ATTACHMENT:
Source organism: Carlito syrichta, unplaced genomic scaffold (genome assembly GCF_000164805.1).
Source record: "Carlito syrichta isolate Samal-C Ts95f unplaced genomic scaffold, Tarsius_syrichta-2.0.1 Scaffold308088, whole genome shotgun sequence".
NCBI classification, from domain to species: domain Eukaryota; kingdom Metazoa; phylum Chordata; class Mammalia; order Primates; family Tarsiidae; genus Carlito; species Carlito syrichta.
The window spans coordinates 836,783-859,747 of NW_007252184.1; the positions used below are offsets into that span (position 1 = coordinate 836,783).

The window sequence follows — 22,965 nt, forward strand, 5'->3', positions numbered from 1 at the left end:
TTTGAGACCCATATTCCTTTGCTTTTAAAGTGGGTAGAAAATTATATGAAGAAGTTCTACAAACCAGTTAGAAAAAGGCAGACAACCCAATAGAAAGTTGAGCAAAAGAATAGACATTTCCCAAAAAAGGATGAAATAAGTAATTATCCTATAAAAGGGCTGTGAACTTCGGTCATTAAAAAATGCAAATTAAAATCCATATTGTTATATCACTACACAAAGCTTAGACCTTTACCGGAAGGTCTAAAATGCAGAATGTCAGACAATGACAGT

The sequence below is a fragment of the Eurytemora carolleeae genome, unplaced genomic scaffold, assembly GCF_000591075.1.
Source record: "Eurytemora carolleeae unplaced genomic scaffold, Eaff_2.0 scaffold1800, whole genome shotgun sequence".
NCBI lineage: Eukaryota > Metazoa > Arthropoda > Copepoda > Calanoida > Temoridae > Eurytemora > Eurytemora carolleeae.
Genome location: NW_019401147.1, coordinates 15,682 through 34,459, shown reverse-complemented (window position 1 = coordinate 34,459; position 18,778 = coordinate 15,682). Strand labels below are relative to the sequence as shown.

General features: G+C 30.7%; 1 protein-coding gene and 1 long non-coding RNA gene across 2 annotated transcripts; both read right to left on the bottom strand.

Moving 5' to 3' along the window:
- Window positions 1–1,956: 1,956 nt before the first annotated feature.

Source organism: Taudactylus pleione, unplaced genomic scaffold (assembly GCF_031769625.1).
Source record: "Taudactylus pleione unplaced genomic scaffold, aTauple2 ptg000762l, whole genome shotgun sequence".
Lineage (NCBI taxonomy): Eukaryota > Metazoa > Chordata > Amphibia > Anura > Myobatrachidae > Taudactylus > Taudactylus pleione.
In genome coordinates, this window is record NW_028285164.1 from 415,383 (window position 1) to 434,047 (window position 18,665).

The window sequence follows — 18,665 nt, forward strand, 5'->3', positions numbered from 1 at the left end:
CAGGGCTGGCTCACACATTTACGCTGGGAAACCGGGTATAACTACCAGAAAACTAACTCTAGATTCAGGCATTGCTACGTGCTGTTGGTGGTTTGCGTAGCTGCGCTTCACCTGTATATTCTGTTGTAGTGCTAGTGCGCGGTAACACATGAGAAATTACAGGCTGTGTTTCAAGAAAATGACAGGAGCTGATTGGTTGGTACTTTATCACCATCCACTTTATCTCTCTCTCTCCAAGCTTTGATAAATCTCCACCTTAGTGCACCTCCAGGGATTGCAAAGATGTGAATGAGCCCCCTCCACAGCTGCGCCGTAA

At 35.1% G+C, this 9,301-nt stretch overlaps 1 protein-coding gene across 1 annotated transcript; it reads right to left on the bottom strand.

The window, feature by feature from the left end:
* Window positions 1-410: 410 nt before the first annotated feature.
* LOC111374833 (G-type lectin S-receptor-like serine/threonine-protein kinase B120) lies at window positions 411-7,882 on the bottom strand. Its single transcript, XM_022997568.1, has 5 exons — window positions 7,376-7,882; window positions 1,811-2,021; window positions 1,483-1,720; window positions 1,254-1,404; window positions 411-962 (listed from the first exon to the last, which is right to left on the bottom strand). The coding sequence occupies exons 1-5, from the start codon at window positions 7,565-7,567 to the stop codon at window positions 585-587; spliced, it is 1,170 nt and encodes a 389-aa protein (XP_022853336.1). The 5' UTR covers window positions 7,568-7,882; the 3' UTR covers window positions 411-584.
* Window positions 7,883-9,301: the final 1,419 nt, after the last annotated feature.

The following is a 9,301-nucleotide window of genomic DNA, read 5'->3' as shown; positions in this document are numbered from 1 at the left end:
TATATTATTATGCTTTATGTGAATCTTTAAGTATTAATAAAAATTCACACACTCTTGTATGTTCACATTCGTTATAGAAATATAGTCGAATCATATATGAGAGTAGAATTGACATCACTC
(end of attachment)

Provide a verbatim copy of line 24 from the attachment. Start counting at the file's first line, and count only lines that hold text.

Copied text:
* Window positions 7,883-9,301: the final 1,419 nt, after the last annotated feature.